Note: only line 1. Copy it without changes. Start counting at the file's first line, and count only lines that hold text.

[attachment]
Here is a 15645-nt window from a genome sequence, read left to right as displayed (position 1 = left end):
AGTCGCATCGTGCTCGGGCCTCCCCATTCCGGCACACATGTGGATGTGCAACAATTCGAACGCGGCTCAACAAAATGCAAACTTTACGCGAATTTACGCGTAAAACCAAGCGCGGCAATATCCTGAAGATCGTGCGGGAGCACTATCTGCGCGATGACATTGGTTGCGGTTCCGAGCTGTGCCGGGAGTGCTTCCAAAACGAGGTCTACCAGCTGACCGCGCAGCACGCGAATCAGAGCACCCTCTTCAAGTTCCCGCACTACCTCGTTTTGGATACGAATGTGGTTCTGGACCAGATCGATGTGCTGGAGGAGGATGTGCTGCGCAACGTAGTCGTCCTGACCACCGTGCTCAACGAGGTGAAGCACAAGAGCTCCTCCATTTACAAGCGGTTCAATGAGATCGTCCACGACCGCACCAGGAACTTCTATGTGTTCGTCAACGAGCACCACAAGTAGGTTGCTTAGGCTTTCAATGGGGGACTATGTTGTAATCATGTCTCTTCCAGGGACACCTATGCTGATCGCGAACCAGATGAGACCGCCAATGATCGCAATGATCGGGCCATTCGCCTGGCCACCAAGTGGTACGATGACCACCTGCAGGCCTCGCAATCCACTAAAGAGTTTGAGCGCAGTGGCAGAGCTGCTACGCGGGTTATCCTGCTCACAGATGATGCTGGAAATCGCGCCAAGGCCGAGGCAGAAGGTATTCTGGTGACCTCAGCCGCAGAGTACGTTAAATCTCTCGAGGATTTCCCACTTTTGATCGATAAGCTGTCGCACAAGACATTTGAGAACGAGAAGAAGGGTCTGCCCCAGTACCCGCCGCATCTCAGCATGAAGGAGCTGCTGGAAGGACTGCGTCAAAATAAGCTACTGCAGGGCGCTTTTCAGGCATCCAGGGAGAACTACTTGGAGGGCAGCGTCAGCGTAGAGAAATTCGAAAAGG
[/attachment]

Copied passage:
Here is a 15645-nt window from a genome sequence, read left to right as displayed (position 1 = left end):